Hinged door lowering below the horizontal

Hi all, This is not a homework question it is trying to get brownie points from my boss.
I have a ramp (mass 2015kg of uniform size) hinged at one end lowered by cables (2) through a sheave 2.7m Vertical. The anchor point on the ramp is 2.7m from the hinge. The overall length of the ramp is 3.3m
What I would like to know is what force is required to lift the door at varying angles?
I have put the information below into a spreadsheet so I can just change (a) thinking it would calculate the force on any angle I entered.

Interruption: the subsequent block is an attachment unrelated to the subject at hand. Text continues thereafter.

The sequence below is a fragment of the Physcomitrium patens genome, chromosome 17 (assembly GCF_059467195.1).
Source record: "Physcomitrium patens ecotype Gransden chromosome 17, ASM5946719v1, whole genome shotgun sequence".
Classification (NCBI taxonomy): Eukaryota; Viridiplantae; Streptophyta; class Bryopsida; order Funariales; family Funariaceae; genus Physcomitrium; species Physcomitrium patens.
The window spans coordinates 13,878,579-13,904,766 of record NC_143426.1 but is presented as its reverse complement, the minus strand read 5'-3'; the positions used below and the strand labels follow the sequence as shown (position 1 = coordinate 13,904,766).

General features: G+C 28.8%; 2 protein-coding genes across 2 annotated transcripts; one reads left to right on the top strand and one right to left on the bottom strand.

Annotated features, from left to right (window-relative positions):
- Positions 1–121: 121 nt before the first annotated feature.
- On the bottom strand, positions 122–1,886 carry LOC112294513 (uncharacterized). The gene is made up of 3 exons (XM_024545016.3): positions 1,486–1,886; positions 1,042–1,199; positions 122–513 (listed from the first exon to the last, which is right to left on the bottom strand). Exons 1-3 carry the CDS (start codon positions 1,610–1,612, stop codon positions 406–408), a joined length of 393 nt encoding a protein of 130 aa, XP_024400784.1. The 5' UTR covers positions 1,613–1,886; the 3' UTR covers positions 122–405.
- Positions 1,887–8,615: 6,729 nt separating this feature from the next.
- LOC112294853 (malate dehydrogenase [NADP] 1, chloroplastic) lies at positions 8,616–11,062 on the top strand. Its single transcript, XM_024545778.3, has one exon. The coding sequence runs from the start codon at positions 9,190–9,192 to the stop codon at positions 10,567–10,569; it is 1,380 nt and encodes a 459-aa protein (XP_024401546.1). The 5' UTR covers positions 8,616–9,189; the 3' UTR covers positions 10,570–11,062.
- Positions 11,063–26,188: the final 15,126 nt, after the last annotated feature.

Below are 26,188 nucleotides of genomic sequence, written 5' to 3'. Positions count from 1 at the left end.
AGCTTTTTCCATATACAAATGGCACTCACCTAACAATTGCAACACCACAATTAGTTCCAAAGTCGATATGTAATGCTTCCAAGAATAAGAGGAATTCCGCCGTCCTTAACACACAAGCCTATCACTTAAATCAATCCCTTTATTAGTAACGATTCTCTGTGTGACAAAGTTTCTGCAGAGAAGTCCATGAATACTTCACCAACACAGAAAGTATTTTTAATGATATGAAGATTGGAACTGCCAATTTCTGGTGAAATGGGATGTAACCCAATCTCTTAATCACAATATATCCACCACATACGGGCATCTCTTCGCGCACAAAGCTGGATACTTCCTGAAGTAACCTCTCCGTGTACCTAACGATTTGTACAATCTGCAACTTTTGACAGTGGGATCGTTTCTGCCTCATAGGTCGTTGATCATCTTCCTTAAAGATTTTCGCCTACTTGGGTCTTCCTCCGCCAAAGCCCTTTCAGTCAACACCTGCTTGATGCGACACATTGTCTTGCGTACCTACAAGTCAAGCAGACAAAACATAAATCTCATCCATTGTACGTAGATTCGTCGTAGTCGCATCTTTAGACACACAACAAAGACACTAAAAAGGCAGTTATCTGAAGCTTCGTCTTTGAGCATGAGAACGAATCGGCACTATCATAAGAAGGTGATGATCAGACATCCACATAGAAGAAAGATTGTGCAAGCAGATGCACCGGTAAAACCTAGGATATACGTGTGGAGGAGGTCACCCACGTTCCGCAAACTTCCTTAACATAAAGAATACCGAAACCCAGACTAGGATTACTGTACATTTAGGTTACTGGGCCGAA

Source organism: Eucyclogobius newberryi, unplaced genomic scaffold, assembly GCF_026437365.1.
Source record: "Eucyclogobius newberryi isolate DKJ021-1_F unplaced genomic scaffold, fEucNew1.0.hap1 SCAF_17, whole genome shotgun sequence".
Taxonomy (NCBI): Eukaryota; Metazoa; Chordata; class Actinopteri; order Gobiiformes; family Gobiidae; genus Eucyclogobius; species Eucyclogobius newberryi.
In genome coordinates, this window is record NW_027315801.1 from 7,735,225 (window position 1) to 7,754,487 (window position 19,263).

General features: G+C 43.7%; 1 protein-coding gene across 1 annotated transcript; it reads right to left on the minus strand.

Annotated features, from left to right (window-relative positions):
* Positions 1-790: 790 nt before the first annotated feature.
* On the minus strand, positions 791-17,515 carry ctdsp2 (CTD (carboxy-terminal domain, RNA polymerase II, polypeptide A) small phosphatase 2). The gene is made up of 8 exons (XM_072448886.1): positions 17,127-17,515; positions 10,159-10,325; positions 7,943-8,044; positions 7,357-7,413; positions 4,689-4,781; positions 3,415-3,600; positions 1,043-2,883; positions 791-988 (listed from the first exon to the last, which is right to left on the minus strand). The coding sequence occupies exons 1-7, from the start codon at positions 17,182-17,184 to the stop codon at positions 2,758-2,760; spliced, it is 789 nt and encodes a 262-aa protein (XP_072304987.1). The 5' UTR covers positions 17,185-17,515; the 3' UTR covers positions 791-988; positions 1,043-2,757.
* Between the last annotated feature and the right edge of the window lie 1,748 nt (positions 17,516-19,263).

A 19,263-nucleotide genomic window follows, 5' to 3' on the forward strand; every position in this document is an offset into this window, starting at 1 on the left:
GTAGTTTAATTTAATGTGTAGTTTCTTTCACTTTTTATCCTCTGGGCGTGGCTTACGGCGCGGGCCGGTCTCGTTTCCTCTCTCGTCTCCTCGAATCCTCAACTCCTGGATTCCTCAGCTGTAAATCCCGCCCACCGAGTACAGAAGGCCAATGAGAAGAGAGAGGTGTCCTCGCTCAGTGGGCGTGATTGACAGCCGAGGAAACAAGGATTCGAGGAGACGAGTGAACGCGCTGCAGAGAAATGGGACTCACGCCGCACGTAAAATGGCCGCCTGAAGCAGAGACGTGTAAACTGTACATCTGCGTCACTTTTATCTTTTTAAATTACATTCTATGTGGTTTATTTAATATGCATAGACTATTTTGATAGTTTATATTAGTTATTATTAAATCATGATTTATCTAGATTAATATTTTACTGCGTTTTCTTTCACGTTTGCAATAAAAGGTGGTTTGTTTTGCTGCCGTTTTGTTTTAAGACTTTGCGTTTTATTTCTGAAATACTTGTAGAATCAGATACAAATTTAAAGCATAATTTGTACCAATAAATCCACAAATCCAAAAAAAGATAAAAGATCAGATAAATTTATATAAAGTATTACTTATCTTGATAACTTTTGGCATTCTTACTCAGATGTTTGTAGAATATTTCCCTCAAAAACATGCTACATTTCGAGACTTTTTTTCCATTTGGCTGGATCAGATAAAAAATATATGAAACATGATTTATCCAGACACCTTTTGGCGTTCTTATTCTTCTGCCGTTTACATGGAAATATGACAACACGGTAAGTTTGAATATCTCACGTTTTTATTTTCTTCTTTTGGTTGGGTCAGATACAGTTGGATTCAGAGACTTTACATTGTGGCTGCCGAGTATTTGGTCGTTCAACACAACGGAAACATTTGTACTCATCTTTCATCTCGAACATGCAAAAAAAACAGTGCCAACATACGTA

What I know does not work is the formula for C. I have tested the formula against pythag theory(with a =90 degrees) and the length of cable(C) is not the same. Also at angles above 90 degrees the cable length gets shorter???

T=W*L*C/(2*A*B)
W=weight of Door (N)(ton*9.1) 18336.5
L=distance to mass centre of flap(m) 2.6
A=height of cable top from hinge(m) 2.7
B=distance from hinge to anchor on door(m) 2.7

C=Length of cable
4.235063
a= angle of open flap to vertical 110
T= 13.8481617 Kn
1.52177601 Te

Any help would be greatly appreciated

Stephen Tashi
I think you'll have to provide a diagram to get good advice.

My interpretation: